This week I had the wonderful fortune of being taken to lunch at Darwin Brasserie on level 36 of newly-opened 20 Fenchurch Street. Known as the Walkie Talkie, the building is nicknamed for its odd shape that cleverly expands at the top to create more office space where it can charge the most for it.
One of my favourite places to hang out in London is Timberyard.
It ticks all the boxes -- good coffee, lovely food (the falafel toasted sandwich is delicious, as are the cakes), thoughtful mix of seating, no-fuss wifi (no password! why don't more places do this?), topped off by friendly, down-to-earth customer service.
With the number of Internet users worldwide recently surpassing 3 billion, there are more of us online than ever before and this number is growing at a rate faster than predicted.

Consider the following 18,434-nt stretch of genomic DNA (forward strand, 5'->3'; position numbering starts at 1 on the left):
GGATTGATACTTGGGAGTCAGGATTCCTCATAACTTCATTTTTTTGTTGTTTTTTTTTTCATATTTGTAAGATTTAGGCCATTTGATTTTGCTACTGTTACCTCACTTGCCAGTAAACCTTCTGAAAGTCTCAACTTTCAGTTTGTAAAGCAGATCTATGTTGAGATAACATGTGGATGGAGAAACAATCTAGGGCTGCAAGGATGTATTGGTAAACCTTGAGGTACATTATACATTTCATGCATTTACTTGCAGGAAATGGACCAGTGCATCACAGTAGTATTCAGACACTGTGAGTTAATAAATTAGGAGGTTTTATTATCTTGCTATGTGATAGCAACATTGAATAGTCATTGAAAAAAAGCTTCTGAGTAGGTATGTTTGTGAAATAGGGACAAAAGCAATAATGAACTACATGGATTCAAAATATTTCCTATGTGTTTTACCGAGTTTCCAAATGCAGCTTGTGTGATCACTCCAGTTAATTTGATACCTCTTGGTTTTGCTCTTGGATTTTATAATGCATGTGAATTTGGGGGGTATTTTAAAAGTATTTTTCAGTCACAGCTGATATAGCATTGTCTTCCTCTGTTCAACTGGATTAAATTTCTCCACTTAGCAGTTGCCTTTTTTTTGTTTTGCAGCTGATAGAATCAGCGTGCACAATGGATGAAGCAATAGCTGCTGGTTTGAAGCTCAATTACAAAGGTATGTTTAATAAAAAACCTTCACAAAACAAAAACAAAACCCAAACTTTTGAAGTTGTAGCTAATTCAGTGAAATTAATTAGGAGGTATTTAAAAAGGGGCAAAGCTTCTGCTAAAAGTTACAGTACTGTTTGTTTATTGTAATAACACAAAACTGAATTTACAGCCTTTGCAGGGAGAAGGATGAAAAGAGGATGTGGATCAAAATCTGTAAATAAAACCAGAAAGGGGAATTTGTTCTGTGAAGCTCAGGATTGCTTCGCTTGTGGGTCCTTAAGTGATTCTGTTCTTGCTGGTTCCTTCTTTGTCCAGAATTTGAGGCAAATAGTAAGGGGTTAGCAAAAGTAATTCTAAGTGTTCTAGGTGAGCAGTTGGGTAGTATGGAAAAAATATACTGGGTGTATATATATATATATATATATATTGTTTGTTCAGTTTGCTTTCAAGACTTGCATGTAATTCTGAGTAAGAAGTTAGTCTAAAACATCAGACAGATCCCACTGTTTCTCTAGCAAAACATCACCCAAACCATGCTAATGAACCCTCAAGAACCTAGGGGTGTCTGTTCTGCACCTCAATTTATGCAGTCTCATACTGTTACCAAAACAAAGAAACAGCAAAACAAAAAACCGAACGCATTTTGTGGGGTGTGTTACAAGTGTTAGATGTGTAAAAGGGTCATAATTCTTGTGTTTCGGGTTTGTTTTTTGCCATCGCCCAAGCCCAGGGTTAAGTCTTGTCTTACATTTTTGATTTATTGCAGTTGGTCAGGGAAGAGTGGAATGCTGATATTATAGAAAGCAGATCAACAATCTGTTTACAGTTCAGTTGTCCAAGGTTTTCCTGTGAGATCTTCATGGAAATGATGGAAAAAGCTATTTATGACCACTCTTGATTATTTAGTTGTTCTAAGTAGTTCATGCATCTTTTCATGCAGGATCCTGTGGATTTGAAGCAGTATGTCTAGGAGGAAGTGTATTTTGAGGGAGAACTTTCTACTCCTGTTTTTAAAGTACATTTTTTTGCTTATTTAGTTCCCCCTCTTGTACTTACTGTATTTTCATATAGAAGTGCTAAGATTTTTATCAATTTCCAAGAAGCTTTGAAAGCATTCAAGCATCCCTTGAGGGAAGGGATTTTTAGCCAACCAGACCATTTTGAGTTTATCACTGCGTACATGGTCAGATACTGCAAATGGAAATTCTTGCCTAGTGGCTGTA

Growth this rapid naturally leads to an evolving landscape. Google, Facebook and Twitter are now the older, established big brothers of the online and social space, with newcomers (some newer than others) WeChat, TenCent, Tango, Line and more knocking on the door and demanding attention.
Google founders Larry Page and Sergey Brin are painfully aware their biggest threat isn’t a household brand name but much more likely to be an as-yet unknown start-up currently working out of rented garage, just as they were back in 1998.
With the social media giants' monthly metrics pulled apart by industry analysts and investors alike, what do the latest trends tell us and what does it mean for the future of social?
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